I drifted too close to this Salesmobile of Doom and she stepped right in front of me, halting me at once. She stared right through me with haunting terrible eyes.

“Do you ‘ave a girrrlfriend?” she asked. Her voice dripped with a syrupy European accent. Parisian French maybe? She sounded like the guy from the Alberto hair product commercials of my childhood. Alberrrrrlto…

“Um. Not exactly.” I sensed at once I’d stumbled into a pit of snakes and high-pressure salespersons.

“No? Zomeone zpecial?”

“Well. Something like that. It’s very secret though – and dirty!” I widened my eyes and bobbled my head just slightly, half hoping she’d think me crazy and let me go. Instead she changed the approach.

“What about your muhzzare?”

“My mother? What about her?”

“You are shopping for ‘er present. No?”

“Well – I have something in mind already.”

“I ‘ave what she want. ‘old out your ‘and.” I turned up my palm. She tipped a sleek white plastic bottle over it and dumped a mound of cream onto me. I stared at it stupidly. “Go on. Rub it in.” I did so. God, there was a lot. I spread it over both palms and after much rubbing I still glistened. Later that night I would watch a movie and idly wonder why the popcorn tasted like hand lotion.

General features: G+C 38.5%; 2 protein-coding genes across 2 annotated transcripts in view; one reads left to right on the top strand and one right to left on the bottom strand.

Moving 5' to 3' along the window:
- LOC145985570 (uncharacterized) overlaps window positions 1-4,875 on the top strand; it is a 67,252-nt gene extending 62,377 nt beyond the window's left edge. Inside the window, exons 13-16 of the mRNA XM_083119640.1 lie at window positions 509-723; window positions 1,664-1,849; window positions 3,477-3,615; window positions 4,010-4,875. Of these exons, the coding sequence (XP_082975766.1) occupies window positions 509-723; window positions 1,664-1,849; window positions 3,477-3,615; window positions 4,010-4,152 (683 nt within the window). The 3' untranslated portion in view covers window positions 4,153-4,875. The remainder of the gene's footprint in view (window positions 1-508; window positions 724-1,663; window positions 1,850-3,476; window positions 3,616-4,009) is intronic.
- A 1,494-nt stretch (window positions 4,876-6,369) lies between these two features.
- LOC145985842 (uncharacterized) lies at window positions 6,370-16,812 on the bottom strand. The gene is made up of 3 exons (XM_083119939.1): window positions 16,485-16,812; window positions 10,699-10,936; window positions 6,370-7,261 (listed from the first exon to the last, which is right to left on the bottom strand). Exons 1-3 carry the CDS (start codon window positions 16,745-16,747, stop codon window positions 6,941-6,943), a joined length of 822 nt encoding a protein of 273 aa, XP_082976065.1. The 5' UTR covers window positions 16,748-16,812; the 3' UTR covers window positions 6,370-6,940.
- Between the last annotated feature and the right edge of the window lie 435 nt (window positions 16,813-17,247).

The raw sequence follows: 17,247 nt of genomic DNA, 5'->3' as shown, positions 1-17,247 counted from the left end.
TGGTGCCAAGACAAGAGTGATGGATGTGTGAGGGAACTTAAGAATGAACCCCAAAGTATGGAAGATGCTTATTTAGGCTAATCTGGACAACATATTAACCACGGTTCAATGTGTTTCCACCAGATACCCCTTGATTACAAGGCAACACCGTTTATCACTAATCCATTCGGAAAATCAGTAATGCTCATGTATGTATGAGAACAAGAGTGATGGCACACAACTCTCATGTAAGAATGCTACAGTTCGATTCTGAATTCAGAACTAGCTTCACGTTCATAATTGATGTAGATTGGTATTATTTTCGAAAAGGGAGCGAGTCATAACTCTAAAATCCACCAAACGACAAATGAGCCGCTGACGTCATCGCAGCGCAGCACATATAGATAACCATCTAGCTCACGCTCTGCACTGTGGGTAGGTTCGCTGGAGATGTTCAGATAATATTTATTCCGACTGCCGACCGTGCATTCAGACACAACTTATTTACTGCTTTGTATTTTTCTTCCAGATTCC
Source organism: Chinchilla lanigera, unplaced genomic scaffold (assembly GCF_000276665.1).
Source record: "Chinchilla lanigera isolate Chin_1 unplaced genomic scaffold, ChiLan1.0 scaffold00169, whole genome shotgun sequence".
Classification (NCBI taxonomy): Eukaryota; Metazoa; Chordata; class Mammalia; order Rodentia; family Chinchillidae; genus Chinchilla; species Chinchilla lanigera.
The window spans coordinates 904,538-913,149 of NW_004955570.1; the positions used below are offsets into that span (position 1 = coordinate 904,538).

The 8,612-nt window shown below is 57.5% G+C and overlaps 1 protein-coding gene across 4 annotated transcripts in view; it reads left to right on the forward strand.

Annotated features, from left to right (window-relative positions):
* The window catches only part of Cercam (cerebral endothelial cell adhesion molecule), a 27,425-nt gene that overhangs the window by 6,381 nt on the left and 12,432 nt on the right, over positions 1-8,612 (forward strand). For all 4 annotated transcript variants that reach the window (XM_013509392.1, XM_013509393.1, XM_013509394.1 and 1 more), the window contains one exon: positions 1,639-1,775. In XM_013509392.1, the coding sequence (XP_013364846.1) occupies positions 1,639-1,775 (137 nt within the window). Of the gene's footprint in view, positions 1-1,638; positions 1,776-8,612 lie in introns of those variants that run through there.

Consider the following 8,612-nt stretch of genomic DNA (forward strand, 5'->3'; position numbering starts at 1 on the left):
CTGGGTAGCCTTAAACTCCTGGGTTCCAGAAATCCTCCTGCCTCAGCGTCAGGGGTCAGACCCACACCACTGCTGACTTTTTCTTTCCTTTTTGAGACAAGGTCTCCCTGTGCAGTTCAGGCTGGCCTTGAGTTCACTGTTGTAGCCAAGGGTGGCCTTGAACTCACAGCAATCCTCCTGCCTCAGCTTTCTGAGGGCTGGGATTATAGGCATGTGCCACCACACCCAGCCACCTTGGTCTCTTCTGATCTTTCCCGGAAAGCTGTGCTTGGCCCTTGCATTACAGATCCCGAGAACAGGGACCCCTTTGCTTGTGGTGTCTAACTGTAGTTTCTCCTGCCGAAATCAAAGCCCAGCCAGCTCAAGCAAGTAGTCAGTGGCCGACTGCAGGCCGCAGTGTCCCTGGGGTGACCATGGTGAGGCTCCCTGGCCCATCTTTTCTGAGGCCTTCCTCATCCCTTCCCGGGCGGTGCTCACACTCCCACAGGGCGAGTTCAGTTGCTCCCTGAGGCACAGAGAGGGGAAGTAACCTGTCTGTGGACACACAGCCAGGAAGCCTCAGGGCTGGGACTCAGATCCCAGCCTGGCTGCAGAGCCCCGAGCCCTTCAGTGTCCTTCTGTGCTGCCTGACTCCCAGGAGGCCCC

“I need one finger,” she said, taking my right hand and turning it palm down. She took firm hold of my forefinger, brandished a white block about the size of a spice jar and began stroking it vigorously back and forth across my fingernail.

This went on for quite some time. Frankly it was becoming a tad painful.

“You know – I think you’re rubbing away some skin there while you’re at it.”

“No-no.” She continued to sandpaper me and make small-talk.

“Um – excuse me but I’m in some discomfort here-”

“You won’ believe the rezult when I am done. You’ll be amazed.”

“Yeah, um – is that blood?”

“She’ll only ‘ave to use this once every tree month or so.”

“Is that how long it takes for the finger to grow back?”

“I’ve zold so many of these today. Everybody love them, you know.”